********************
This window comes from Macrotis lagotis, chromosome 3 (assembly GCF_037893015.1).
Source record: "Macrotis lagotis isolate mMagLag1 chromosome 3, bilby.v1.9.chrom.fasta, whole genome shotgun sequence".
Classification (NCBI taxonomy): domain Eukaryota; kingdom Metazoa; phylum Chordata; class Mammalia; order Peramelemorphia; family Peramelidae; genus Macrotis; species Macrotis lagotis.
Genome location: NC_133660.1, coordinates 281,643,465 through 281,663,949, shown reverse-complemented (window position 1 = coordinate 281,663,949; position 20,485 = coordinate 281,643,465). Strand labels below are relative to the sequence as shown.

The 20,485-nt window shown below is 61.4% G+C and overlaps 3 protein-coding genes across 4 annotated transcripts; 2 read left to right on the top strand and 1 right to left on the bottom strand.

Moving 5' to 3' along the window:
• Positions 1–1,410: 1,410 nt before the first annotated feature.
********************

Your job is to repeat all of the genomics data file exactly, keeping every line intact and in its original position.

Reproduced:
This window comes from Macrotis lagotis, chromosome 3 (assembly GCF_037893015.1).
Source record: "Macrotis lagotis isolate mMagLag1 chromosome 3, bilby.v1.9.chrom.fasta, whole genome shotgun sequence".
Classification (NCBI taxonomy): domain Eukaryota; kingdom Metazoa; phylum Chordata; class Mammalia; order Peramelemorphia; family Peramelidae; genus Macrotis; species Macrotis lagotis.
Genome location: NC_133660.1, coordinates 281,643,465 through 281,663,949, shown reverse-complemented (window position 1 = coordinate 281,663,949; position 20,485 = coordinate 281,643,465). Strand labels below are relative to the sequence as shown.

The 20,485-nt window shown below is 61.4% G+C and overlaps 3 protein-coding genes across 4 annotated transcripts; 2 read left to right on the top strand and 1 right to left on the bottom strand.

Moving 5' to 3' along the window:
• Positions 1–1,410: 1,410 nt before the first annotated feature.